GREENSBORO, N.C. (WGHP) – Rep. Ted Budd (R-Advance) will have another week to decide whether he will accept an invitation from the North Carolina Association of Broadcasters to debate Democrat Cheri Beasley in their race for the U.S. Senate.

Republican Ted Budd and Democrat Cheri Beasley (WGHP file photo
Republican Ted Budd and Democrat Cheri Beasley (WGHP file photo)

NCAB apparently had wanted an answer from the campaigns by Aug. 31, but Budd’s spokesperson Jonathan Felts last week told WGHP that Budd would wait until after Labor Day – that’s Monday – to decide about this or any other debate.

Felts reiterated that position on Thursday, saying the position is the “same as it’s been since the primary.”

Beasley had last week immediately accepted the invitation to a debate to be staged in October – Oct. 11 and Oct. 12 apparently are being considered – at a studio in the Research Triangle Park.

In communications with the campaigns, NABC extended its deadline to next Friday. It’s unclear whether the NABC has invited Libertarian Shannon Bray or Green Party candidate Matthew Hoh.

Beasley, former chief justice of the North Carolina Supreme Court; Budd, who has represented the 13th Congressional District since 2016; Bray, a Department of Defense employee; and Hoh, recently certified on the ballot, all want to replace Republican Richard Burr of Winston-Salem, who is retiring after three terms.

Lisa Reynolds, the executive director of the NCAB, did not respond to two phone messages, emails or a text message seeking confirmation and comment. But documents produced by the organization and reviewed by WGHP outlined the plan for a deadline of Sept. 9.

Dory MacMillan, a spokesperson for Beasley, reiterated her candidate’s plan to participate.

“Cheri doesn’t need more time to decide whether she’ll share her vision with North Carolinians for a stronger economy, lower costs, and leadership that puts people first – that’s what she’s been doing throughout this campaign and why she’s made it clear she’s ready to debate,” MacMillan said in an email. “But Congressman Budd has focused on hiding from voters and dodging debates because he doesn’t want to own up to his record of helping himself and special interests at the expense of North Carolinians.”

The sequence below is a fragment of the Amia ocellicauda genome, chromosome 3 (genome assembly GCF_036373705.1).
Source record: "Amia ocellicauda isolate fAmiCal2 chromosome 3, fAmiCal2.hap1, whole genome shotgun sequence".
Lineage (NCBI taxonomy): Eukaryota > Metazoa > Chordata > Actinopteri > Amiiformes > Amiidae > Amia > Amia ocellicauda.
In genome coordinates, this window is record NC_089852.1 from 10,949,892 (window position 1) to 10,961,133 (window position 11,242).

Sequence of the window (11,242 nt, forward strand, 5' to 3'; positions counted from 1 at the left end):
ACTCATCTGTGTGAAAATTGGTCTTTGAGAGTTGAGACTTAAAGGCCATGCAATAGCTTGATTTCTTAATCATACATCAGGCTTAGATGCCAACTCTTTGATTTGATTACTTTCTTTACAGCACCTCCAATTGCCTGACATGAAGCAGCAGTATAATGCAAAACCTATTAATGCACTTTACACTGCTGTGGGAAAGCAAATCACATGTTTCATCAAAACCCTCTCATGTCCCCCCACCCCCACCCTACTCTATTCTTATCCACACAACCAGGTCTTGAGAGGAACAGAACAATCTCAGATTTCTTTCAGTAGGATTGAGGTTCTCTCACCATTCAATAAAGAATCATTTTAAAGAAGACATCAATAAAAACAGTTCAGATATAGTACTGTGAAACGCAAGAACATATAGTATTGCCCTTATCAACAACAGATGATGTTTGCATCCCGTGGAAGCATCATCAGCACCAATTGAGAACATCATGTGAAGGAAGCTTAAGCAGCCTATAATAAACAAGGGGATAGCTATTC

Budd has spent the past couple of weeks at various campaign and fundraising appearances around North Carolina. He appeared this week on a panel in Davidson County with Sen. Thom Tillis and members of the supportive state sheriff’s association to talk about crime.

The two campaigns – and their supporting state and national parties – have been aggressive in their attacks on each other for various positions, philosophies and activities.

But Budd had declined to participate in four statewide debates when he beat former Gov. Pat McCrory, former Rep. Mark Walker and newcomer Marjorie Eastman – all of whom participated in debates – in a field of 14 to win the GOP nomination in May.

The NCAB’s plan for the statewide debate is the first about which either candidate has announced a position.

The race is considered a toss-up, with fivethirtyeight.com’s assimilated tracking poll showing it as even. Civitas, a conservative group that oversees the John Locke Foundation, recently showed the candidates in a dead heat – at 42.3% — with about 12.6% undecided and 1.9% supporting Bray.

Favorability ratings

A poll released this week by High Point University gave Beasley a higher favorability rating among adults in North Carolina. Some 31% found Beasley favorable, compared to 25% for Budd.

Her unfavorable rating was 28%, and his was 39%. But about a third had no opinion about either.

HPU’s poll also showed Democrats as slightly ahead (40% to 38%) on what is called a “generic ballot” of preferred candidates for November. That’s well within the margin of error.

When they were asked about how they would vote in their local race for North Carolina’s congressional seats, respondents showed a wider spread, to 40% for Democrats and 37% for Republicans. But 20% say they are undecided.

Most observers figure the GOP to be in control of seven of the state’s 14 congressional seats, with one – the newly drawn 13th District, not the one Budd now serves – deemed a tossup between state Sen. Wiley Nickel, a Democrat, and newcomer Bo Hines.

Democrats showed a 4-percentage-point advantage (40%-36%) in the elections for the North Carolina Supreme Court. Two seats are on the ballot, and the political control of the court – now 4-3 for Democrats – could change.

Incumbent Democrat Sam Ervin is being challenged by Trey Allen, a former clerk for Chief Justice Paul Newby. And two Court of Appeals judges, Republican Richard Dietz and Democrat Lucy Inman, are vying for the seat being vacated by the retiring Democrat Robin Hudson.

Inflation factors

HPU’s pollsters also asked how rising prices had affected North Carolinians most dramatically. Most said in the prices of gasoline (76%), followed by various food items, natural gas and electronics.

“North Carolinians continue to say that gas prices are affecting their household a lot, similar to a poll conducted in April,” Brian McDonald, associate director of the HPU Poll, said in a release. “In addition to paying more for gas than they did compared to a year ago, a majority of respondents feel that they are also paying more for products like meat and eggs.”

What do they blame for these prices? About equal numbers blamed President Joe Biden (47%) and the COVID-19 pandemic (44%). Only slightly more than 1 in 4 said Republicans in Congress were to be blamed, and fewer than 1 in 5 said they blamed themselves.